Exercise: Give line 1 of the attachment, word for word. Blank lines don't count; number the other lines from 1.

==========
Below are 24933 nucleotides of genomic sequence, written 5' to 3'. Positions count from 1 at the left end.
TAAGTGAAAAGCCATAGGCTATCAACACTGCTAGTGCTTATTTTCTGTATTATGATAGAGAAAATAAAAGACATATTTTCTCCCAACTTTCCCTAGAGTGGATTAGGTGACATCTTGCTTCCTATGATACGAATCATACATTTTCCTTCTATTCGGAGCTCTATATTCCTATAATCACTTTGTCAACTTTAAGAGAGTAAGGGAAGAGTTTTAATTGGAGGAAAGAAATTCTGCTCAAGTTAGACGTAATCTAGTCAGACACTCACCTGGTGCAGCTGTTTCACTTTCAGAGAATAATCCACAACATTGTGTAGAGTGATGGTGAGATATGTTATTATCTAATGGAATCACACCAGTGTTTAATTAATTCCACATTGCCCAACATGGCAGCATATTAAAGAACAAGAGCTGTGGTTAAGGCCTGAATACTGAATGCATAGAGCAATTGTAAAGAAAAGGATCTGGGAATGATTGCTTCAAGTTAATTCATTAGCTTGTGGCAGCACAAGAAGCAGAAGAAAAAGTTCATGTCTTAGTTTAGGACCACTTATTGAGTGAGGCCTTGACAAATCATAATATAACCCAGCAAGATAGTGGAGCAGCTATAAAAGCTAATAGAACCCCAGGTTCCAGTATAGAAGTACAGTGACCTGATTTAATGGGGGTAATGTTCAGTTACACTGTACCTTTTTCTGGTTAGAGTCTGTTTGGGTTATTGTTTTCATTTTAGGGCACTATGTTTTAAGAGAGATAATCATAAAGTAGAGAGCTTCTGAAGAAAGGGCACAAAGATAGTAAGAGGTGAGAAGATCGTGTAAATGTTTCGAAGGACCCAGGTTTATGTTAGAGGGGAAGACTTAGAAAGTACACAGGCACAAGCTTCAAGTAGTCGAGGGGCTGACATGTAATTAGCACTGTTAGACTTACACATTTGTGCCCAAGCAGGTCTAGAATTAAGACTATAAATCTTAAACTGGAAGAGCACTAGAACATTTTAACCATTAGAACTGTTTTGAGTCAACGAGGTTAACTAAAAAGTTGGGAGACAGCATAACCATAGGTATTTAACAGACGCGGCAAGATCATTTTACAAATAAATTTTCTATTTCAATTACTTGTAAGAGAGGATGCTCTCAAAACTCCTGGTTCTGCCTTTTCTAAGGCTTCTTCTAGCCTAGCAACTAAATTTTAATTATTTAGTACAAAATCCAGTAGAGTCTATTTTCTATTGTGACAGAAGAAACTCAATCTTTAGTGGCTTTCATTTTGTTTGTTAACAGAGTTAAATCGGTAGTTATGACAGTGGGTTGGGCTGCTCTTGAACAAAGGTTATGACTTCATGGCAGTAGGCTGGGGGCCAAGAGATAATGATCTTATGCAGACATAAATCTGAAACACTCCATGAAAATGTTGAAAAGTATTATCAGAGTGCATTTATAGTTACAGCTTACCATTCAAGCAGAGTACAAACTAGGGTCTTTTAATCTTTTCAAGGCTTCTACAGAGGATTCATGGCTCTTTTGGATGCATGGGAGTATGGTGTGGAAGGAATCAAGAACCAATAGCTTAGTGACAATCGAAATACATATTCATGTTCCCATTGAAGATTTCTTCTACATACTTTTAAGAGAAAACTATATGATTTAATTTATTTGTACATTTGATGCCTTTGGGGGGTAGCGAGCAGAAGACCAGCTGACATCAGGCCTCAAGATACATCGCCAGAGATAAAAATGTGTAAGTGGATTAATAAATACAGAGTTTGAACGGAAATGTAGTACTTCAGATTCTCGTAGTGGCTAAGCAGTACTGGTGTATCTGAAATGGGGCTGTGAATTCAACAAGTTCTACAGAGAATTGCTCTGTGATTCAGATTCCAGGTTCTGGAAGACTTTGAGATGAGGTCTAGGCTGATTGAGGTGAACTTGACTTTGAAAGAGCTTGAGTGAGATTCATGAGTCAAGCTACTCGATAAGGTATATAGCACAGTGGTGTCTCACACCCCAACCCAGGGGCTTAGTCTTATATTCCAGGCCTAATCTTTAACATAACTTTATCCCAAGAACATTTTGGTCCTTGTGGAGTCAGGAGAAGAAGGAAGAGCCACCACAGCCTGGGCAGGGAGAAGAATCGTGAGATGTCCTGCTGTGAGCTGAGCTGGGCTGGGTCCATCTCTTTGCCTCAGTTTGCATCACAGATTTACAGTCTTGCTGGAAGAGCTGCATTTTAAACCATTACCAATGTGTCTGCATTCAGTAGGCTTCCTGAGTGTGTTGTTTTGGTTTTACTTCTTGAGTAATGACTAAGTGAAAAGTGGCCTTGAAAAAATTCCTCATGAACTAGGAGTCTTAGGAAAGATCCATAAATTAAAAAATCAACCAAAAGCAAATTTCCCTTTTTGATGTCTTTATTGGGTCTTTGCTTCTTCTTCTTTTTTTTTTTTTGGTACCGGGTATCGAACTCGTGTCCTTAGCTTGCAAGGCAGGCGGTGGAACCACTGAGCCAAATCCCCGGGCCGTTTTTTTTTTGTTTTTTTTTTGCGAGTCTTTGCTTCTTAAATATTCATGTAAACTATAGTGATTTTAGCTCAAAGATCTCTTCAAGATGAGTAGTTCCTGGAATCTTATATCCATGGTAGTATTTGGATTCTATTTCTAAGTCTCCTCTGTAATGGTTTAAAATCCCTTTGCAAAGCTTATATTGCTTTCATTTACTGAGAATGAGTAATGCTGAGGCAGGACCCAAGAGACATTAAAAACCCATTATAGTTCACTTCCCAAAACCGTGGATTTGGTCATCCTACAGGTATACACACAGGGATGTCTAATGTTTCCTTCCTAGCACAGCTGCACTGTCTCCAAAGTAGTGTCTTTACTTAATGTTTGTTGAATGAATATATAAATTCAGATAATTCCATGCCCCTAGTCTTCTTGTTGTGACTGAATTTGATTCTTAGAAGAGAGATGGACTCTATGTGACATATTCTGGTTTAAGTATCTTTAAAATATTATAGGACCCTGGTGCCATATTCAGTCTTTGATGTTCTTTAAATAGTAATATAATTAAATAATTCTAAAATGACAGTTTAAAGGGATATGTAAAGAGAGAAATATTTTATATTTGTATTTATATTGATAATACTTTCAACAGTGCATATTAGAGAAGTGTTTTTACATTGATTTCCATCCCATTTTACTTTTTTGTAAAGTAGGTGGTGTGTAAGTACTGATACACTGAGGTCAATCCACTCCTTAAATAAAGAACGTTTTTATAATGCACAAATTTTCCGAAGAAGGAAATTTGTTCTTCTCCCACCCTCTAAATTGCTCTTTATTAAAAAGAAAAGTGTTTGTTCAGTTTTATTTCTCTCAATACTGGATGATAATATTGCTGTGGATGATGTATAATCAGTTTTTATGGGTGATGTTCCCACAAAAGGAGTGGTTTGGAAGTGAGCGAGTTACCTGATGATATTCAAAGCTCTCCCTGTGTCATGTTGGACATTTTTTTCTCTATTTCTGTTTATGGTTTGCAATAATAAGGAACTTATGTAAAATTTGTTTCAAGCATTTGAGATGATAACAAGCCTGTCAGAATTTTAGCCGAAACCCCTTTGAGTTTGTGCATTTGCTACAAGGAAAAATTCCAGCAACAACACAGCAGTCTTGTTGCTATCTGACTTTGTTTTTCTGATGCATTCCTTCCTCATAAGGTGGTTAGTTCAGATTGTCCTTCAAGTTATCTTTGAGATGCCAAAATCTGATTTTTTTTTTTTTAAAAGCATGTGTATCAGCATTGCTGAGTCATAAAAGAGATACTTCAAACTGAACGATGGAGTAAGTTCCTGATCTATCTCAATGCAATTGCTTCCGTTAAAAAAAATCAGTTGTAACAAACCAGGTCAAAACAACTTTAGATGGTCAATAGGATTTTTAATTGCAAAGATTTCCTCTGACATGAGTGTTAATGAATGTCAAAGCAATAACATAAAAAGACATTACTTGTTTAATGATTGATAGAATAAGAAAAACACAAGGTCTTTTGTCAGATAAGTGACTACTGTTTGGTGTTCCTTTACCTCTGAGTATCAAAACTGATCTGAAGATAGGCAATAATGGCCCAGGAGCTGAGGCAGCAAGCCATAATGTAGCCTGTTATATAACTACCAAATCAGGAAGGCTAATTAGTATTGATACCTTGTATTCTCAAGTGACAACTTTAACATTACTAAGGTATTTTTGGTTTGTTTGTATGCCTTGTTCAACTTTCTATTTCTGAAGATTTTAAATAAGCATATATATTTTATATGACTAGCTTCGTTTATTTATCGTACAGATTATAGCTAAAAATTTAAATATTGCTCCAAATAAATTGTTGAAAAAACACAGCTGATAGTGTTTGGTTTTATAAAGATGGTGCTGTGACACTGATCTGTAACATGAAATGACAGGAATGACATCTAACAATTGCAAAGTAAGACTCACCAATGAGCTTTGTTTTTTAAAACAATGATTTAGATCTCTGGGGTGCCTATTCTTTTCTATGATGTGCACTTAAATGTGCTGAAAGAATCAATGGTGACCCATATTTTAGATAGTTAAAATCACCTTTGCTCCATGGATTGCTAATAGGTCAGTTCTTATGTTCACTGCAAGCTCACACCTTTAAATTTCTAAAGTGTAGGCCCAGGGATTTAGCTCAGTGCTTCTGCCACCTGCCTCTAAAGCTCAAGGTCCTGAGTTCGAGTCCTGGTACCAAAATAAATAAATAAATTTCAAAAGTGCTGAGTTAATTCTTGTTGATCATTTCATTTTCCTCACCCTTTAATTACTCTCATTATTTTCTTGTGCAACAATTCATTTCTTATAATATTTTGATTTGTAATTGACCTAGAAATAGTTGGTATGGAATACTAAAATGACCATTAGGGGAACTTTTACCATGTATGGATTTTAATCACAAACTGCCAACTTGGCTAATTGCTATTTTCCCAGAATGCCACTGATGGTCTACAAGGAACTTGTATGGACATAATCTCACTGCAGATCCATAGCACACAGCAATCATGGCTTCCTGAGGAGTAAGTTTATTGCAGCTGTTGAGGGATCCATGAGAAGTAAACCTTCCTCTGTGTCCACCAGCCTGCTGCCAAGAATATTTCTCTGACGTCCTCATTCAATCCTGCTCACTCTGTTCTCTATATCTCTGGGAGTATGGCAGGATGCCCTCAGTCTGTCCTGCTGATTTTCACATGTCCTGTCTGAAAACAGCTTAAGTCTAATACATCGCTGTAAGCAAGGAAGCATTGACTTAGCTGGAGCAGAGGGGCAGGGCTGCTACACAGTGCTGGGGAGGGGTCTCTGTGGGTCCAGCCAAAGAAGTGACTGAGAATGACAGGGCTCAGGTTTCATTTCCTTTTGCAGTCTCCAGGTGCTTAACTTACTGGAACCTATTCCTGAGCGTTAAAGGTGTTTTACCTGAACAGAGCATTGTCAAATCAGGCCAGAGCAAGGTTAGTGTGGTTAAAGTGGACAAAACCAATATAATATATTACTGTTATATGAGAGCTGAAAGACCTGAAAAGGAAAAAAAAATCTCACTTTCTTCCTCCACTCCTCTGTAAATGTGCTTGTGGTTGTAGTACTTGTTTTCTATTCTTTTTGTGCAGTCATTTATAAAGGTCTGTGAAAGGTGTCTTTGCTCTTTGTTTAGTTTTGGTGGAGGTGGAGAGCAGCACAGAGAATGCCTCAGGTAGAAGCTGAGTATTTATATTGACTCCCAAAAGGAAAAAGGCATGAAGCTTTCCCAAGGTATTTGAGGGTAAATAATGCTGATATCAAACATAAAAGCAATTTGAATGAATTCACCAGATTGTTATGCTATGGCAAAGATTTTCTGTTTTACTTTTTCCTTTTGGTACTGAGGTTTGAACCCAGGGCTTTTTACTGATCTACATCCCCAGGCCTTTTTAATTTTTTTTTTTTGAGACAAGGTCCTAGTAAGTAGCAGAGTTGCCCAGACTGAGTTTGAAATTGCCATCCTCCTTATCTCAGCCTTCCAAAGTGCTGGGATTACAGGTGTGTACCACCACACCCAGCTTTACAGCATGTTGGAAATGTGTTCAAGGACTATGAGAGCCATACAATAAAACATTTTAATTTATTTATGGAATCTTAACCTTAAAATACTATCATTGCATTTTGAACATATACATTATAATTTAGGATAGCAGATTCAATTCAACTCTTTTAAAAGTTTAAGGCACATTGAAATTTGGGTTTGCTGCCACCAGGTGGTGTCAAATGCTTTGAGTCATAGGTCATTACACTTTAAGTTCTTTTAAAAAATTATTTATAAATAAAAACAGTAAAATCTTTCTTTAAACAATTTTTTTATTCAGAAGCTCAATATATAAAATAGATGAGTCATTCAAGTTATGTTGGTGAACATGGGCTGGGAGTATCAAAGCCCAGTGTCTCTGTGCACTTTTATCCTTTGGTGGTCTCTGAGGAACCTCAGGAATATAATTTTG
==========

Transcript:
Below are 24933 nucleotides of genomic sequence, written 5' to 3'. Positions count from 1 at the left end.